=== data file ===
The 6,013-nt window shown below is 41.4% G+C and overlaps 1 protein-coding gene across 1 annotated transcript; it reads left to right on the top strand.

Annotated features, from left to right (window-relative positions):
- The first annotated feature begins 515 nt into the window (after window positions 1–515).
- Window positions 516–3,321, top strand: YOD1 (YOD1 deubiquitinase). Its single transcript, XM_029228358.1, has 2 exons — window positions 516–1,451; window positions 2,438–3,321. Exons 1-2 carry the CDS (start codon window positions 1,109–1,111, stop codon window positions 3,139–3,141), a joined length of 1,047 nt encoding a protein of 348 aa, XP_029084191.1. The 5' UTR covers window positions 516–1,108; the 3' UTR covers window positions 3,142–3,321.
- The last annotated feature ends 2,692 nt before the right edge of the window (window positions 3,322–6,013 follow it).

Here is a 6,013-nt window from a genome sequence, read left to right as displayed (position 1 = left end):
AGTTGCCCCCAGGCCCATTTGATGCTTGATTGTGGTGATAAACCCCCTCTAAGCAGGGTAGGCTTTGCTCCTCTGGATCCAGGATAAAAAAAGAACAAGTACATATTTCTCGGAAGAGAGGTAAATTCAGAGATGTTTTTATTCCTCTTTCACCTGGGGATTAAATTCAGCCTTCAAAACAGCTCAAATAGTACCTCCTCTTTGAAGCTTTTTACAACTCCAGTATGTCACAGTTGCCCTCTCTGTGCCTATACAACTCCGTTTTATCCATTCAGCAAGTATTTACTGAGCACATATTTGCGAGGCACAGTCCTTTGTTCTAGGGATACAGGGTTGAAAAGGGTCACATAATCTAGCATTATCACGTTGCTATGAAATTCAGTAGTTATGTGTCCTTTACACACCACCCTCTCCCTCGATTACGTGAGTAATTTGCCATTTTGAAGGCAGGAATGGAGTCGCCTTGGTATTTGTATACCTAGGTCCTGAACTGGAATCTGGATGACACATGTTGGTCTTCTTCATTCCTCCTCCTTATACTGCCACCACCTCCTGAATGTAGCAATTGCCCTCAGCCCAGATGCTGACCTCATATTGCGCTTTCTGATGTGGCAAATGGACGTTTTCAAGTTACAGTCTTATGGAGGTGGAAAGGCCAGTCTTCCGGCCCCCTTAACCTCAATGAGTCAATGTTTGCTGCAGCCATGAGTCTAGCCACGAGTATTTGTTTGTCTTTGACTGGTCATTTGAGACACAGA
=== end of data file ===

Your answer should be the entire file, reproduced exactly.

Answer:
The 6,013-nt window shown below is 41.4% G+C and overlaps 1 protein-coding gene across 1 annotated transcript; it reads left to right on the top strand.

Annotated features, from left to right (window-relative positions):
- The first annotated feature begins 515 nt into the window (after window positions 1–515).
- Window positions 516–3,321, top strand: YOD1 (YOD1 deubiquitinase). Its single transcript, XM_029228358.1, has 2 exons — window positions 516–1,451; window positions 2,438–3,321. Exons 1-2 carry the CDS (start codon window positions 1,109–1,111, stop codon window positions 3,139–3,141), a joined length of 1,047 nt encoding a protein of 348 aa, XP_029084191.1. The 5' UTR covers window positions 516–1,108; the 3' UTR covers window positions 3,142–3,321.
- The last annotated feature ends 2,692 nt before the right edge of the window (window positions 3,322–6,013 follow it).

Here is a 6,013-nt window from a genome sequence, read left to right as displayed (position 1 = left end):
AGTTGCCCCCAGGCCCATTTGATGCTTGATTGTGGTGATAAACCCCCTCTAAGCAGGGTAGGCTTTGCTCCTCTGGATCCAGGATAAAAAAAGAACAAGTACATATTTCTCGGAAGAGAGGTAAATTCAGAGATGTTTTTATTCCTCTTTCACCTGGGGATTAAATTCAGCCTTCAAAACAGCTCAAATAGTACCTCCTCTTTGAAGCTTTTTACAACTCCAGTATGTCACAGTTGCCCTCTCTGTGCCTATACAACTCCGTTTTATCCATTCAGCAAGTATTTACTGAGCACATATTTGCGAGGCACAGTCCTTTGTTCTAGGGATACAGGGTTGAAAAGGGTCACATAATCTAGCATTATCACGTTGCTATGAAATTCAGTAGTTATGTGTCCTTTACACACCACCCTCTCCCTCGATTACGTGAGTAATTTGCCATTTTGAAGGCAGGAATGGAGTCGCCTTGGTATTTGTATACCTAGGTCCTGAACTGGAATCTGGATGACACATGTTGGTCTTCTTCATTCCTCCTCCTTATACTGCCACCACCTCCTGAATGTAGCAATTGCCCTCAGCCCAGATGCTGACCTCATATTGCGCTTTCTGATGTGGCAAATGGACGTTTTCAAGTTACAGTCTTATGGAGGTGGAAAGGCCAGTCTTCCGGCCCCCTTAACCTCAATGAGTCAATGTTTGCTGCAGCCATGAGTCTAGCCACGAGTATTTGTTTGTCTTTGACTGGTCATTTGAGACACAGA